We think that the United States Attorney was entitled to rely initially on the finding by the Arizona court that Geelan was incompetent to stand trial. It would be unnecessarily duplicative to require a separate federal competency hearing at the outset.


The record on appeal does not reveal how frequently Geelan's competency was evaluated at the Arizona State Hospital or what reports on his condition the Hospital made to the state prosecutor. Even if we assume that Geelan's interests and rights were fully protected by Arizona,3 we believe that the United States Attorney violated his duty to Geelan by failing to require regular reports on his condition.


When Geelan remained incompetent for a substantial period, the United States Attorney should have made an effort to determine when, if ever, Geelan would become competent. The obligations of the United States Attorney increased with the passage of time. Four and three-fourths years in a mental hospital is a long time to await the regaining of competency by a defendant, and, under the circumstances of this case, the United States Attorney should have dismissed the indictment.



We believe that Geelan was prejudiced by the delay here. If he were to be tried, probably his principal defense to the federal bank robbery charge would be insanity. That defense has been severely prejudiced by the lapse of more than seven years.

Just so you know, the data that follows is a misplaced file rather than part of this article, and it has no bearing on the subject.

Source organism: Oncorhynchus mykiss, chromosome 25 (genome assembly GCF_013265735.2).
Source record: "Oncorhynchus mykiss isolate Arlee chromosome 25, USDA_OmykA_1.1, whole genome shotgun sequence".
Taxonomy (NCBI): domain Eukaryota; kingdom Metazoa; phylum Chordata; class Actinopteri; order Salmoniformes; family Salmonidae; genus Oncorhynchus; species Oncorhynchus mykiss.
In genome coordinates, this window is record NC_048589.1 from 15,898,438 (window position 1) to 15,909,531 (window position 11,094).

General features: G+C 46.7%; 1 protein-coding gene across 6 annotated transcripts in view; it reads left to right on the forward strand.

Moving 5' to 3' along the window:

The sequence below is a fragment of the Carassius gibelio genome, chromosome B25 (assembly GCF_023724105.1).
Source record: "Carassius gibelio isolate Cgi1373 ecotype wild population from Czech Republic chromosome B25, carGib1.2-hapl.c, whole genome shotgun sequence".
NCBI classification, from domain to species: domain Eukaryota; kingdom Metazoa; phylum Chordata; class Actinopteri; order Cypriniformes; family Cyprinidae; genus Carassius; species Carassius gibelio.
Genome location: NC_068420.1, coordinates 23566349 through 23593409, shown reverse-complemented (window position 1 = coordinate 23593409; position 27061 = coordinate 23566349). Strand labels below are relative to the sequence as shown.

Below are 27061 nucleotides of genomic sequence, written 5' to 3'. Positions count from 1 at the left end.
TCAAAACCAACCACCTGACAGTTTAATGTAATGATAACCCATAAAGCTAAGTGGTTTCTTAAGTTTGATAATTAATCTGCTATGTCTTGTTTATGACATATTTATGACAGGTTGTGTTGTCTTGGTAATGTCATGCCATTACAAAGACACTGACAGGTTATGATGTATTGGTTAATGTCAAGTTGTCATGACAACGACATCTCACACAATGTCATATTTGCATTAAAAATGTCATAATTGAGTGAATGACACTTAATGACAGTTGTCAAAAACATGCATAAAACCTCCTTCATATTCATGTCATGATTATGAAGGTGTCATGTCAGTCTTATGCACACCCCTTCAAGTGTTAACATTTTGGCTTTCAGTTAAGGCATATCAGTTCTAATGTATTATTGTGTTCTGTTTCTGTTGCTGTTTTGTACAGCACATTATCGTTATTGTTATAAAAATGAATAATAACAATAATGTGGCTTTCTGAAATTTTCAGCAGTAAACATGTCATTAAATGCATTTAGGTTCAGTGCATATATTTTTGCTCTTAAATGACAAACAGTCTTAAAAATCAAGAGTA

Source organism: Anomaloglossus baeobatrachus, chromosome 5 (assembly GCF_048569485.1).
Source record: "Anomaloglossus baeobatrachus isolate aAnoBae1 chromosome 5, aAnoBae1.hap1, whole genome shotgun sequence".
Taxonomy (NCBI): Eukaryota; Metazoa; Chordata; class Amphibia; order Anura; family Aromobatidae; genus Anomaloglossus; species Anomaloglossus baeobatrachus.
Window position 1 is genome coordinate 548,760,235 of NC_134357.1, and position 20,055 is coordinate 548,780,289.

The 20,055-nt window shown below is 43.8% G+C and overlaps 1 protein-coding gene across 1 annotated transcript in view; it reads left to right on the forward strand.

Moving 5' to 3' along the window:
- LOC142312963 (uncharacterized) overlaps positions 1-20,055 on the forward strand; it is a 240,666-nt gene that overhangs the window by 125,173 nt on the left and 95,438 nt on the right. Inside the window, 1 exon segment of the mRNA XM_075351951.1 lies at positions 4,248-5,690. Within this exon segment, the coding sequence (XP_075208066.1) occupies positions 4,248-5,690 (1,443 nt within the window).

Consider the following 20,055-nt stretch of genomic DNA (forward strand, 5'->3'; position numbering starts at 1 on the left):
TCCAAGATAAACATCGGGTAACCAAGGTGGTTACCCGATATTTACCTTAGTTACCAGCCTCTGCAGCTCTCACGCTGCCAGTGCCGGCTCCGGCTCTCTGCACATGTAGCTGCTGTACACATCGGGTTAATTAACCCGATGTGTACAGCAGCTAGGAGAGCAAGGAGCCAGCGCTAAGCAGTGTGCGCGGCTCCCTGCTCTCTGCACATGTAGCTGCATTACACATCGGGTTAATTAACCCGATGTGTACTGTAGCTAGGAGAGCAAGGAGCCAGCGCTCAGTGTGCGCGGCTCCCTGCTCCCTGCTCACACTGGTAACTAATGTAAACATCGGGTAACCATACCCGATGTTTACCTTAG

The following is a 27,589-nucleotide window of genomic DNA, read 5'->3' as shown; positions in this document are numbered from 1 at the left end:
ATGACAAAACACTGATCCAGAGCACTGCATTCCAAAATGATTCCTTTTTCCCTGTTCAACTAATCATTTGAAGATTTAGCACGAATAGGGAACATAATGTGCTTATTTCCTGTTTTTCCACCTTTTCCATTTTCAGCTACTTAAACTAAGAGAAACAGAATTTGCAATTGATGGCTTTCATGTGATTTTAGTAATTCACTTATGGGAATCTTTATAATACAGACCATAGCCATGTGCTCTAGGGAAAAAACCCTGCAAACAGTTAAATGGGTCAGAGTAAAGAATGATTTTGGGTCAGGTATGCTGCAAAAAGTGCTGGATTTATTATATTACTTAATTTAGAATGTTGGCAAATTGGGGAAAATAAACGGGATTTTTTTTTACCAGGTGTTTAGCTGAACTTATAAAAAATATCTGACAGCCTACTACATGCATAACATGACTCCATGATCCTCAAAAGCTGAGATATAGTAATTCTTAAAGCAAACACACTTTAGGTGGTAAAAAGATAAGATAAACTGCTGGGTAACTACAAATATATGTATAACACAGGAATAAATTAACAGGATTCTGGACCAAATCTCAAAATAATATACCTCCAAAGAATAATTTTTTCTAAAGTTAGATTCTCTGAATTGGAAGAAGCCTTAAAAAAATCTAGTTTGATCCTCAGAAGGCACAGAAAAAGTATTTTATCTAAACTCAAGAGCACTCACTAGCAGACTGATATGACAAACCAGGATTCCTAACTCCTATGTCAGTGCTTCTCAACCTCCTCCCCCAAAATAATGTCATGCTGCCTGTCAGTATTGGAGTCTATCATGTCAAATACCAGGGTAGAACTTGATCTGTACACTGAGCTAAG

"When prosecution is delayed because of the accused's mental incapacity to stand trial, the difficulty of determining whether the accused was mentally responsible at the time of the crime is increased. Passage of time makes proof of any fact more difficult. When the fact at issue is as subtle as a mental state, the difficulty is immeasurably enhanced." Williams v. United States, 102 U.S.App.D.C. 51, 250 F.2d 19, 22-23 (1957).


The order denying Geelan's motion to dismiss the indictment for lack of a speedy trial is reversed and the case is remanded to the District Court for action consistent with this opinion.


Honorable Gus J. Solomon, Senior United States District Judge for the District of Oregon, sitting by designation


Hemphill was found guilty on September 10, 1968, and on January 14, 1969, was sentenced to ten years imprisonment


We are informed that the federal hospital in Springfield, Missouri, automatically issues a report on each incompetent defendant every three months


The state charges against Geelan were dismissed after his release from the hospital